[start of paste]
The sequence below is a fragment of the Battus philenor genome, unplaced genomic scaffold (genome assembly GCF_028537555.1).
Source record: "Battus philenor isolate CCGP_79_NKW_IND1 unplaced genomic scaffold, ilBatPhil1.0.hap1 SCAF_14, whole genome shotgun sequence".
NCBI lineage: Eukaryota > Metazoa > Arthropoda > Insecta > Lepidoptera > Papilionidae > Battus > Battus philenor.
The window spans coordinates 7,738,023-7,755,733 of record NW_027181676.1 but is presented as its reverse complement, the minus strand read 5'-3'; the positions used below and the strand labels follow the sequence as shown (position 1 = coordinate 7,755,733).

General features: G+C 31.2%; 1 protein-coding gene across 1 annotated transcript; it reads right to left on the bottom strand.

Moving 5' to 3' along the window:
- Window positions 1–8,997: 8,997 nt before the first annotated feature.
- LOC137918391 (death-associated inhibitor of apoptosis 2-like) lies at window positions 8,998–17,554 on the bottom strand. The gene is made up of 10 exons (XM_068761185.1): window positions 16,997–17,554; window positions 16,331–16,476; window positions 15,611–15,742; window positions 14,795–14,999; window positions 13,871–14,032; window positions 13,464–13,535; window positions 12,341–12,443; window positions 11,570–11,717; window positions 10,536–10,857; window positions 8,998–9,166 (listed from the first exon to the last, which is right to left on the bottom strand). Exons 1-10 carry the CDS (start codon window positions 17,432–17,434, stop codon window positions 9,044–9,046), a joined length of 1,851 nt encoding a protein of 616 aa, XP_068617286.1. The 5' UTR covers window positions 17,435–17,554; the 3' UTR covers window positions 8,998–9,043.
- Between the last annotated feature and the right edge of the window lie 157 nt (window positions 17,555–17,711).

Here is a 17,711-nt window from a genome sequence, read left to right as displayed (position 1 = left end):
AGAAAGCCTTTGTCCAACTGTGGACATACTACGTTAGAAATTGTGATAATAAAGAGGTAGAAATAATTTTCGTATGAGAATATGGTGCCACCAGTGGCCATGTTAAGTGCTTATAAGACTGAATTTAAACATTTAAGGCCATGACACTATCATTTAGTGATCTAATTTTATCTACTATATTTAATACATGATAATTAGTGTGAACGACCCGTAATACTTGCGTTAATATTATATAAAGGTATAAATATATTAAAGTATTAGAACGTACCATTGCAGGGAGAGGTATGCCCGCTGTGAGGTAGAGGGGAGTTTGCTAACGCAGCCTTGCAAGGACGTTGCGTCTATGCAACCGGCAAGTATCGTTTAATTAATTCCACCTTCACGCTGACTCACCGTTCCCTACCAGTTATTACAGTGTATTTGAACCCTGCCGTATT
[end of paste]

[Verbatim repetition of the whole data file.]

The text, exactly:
The sequence below is a fragment of the Battus philenor genome, unplaced genomic scaffold (genome assembly GCF_028537555.1).
Source record: "Battus philenor isolate CCGP_79_NKW_IND1 unplaced genomic scaffold, ilBatPhil1.0.hap1 SCAF_14, whole genome shotgun sequence".
NCBI lineage: Eukaryota > Metazoa > Arthropoda > Insecta > Lepidoptera > Papilionidae > Battus > Battus philenor.
The window spans coordinates 7,738,023-7,755,733 of record NW_027181676.1 but is presented as its reverse complement, the minus strand read 5'-3'; the positions used below and the strand labels follow the sequence as shown (position 1 = coordinate 7,755,733).

General features: G+C 31.2%; 1 protein-coding gene across 1 annotated transcript; it reads right to left on the bottom strand.

Moving 5' to 3' along the window:
- Window positions 1–8,997: 8,997 nt before the first annotated feature.
- LOC137918391 (death-associated inhibitor of apoptosis 2-like) lies at window positions 8,998–17,554 on the bottom strand. The gene is made up of 10 exons (XM_068761185.1): window positions 16,997–17,554; window positions 16,331–16,476; window positions 15,611–15,742; window positions 14,795–14,999; window positions 13,871–14,032; window positions 13,464–13,535; window positions 12,341–12,443; window positions 11,570–11,717; window positions 10,536–10,857; window positions 8,998–9,166 (listed from the first exon to the last, which is right to left on the bottom strand). Exons 1-10 carry the CDS (start codon window positions 17,432–17,434, stop codon window positions 9,044–9,046), a joined length of 1,851 nt encoding a protein of 616 aa, XP_068617286.1. The 5' UTR covers window positions 17,435–17,554; the 3' UTR covers window positions 8,998–9,043.
- Between the last annotated feature and the right edge of the window lie 157 nt (window positions 17,555–17,711).

Here is a 17,711-nt window from a genome sequence, read left to right as displayed (position 1 = left end):
AGAAAGCCTTTGTCCAACTGTGGACATACTACGTTAGAAATTGTGATAATAAAGAGGTAGAAATAATTTTCGTATGAGAATATGGTGCCACCAGTGGCCATGTTAAGTGCTTATAAGACTGAATTTAAACATTTAAGGCCATGACACTATCATTTAGTGATCTAATTTTATCTACTATATTTAATACATGATAATTAGTGTGAACGACCCGTAATACTTGCGTTAATATTATATAAAGGTATAAATATATTAAAGTATTAGAACGTACCATTGCAGGGAGAGGTATGCCCGCTGTGAGGTAGAGGGGAGTTTGCTAACGCAGCCTTGCAAGGACGTTGCGTCTATGCAACCGGCAAGTATCGTTTAATTAATTCCACCTTCACGCTGACTCACCGTTCCCTACCAGTTATTACAGTGTATTTGAACCCTGCCGTATT